Meet the Man Who Convinced Armani To Give Up Fur
P.J. Smith spends most of his time turning designers like Giorgio Armani off animal pelts.
BY EVELYN WANG | Mar 31, 2016 | Fashion
Last week, Milan-based designer Giorgio Armani, he of the Brutalist suits and incredibly comfortable fabrics, announced he would no longer be using fur in his designs. He's joining a growing number of designer labels like Ralph Lauren and Hugo Boss that are choosing to break with old-school concepts of luxury and give fur the boot. Dazed interviewed the man who convinced Armani to go furless: P.J. Smith, the executive director of The Humane Society who never thought he'd be working in fashion.
In the interview, Smith says fashion is falling behind other industries in terms of animal welfare. While Sea World is no longer breeding captive orcas (thanks, no doubt, to the outrage surrounding 2013 sleeper hit Blackfish) and CGI has so surpassed the performance abilities of real animals that Disney made an entire movie showing it off, the high-end apparel and accessories market has clung stubbornly to fur as a signifier of upper-crust inclinations.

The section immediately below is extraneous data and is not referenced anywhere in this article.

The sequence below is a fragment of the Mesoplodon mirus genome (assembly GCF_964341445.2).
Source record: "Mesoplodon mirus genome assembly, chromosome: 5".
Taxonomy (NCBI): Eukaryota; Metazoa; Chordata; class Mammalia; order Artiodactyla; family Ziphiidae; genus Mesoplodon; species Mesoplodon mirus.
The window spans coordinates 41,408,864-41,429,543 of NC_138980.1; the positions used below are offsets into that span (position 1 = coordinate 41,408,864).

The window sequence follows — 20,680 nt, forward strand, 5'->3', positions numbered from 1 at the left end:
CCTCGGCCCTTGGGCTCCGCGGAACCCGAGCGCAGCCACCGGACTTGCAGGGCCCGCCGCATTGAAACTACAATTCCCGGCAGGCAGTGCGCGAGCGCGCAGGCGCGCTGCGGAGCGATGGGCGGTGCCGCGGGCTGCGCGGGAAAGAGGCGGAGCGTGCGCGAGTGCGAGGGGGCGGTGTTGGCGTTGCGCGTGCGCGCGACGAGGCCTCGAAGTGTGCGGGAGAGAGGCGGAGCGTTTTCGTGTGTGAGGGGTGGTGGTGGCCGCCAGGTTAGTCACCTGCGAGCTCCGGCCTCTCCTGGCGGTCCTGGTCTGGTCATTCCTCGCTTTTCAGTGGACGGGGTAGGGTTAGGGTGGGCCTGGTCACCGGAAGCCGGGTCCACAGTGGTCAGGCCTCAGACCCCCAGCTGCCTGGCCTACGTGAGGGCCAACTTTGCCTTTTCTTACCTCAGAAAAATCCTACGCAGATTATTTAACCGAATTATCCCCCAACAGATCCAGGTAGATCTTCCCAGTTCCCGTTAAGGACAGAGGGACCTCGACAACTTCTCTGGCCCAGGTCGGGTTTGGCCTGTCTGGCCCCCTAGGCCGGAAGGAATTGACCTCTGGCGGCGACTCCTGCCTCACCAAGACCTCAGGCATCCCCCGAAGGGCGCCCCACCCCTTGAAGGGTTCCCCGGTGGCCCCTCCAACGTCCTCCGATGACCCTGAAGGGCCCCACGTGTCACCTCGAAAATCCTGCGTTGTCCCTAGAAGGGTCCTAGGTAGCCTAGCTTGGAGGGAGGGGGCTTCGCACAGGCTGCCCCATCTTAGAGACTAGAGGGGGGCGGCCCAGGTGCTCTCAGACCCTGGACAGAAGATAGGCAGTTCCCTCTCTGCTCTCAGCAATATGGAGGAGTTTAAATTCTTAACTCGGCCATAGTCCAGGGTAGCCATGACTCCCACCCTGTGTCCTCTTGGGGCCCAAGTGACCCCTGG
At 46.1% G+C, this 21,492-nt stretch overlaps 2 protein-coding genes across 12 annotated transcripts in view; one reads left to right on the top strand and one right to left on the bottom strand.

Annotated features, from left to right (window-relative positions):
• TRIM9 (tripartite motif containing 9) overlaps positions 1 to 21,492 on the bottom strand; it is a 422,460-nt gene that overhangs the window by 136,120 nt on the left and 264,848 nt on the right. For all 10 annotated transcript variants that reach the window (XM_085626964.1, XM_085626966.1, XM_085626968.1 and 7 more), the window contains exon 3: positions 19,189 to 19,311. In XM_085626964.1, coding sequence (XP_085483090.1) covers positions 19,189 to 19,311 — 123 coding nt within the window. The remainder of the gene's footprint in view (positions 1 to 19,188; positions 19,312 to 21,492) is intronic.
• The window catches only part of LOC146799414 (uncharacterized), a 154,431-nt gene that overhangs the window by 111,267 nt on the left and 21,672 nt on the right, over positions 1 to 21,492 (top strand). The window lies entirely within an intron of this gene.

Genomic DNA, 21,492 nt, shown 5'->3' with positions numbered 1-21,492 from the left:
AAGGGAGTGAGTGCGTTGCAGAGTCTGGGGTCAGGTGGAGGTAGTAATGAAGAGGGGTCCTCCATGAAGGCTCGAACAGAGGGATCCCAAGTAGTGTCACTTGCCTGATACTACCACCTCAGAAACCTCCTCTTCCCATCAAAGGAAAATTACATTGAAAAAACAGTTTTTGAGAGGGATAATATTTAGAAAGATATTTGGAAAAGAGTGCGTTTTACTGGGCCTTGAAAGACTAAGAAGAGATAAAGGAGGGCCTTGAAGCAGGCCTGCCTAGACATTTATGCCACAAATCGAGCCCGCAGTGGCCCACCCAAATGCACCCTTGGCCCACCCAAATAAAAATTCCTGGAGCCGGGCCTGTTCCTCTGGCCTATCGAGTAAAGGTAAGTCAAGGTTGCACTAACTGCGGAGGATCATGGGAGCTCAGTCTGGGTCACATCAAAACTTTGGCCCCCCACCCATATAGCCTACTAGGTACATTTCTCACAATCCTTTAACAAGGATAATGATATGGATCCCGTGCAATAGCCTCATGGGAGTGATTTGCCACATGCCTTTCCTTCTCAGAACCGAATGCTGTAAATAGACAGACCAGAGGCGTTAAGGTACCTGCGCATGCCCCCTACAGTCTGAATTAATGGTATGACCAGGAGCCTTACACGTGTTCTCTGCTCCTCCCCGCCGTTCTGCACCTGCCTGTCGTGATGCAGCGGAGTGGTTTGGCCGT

"Many brands still think that in order to be a luxury company, you have to do fur," Smith said. "But what's odd is that fur–when you're talking about tiny little strips of skin produced on Chinese fur farms–is actually very cheap. It's not luxurious at all."
His biggest argument when persuading designers to lay off fur is to show them that there are much more high-quality alternatives. "When you compare [real fur] to top-quality faux fur, which in many situations is more expensive, the idea that real animal fur is luxurious doesn't make sense," he said. Smith thinks other fashion houses will follow suit now that the big names have started saying no to fur, but it will take a while.
And a huge problem remains in the lack of regulation. Switzerland, for instance, has strict rules that require listing the species of animal and how it was killed on a garment's label; they've proven quite effective in deterring some designers from using the stuff. The U.S., on the other hand, has no such standards. Armani's move is a heartening one for animal-lovers—but we'll have to keep waiting to see how far self-regulation takes us in the long run.
Read the full interview here.
From: Esquire US.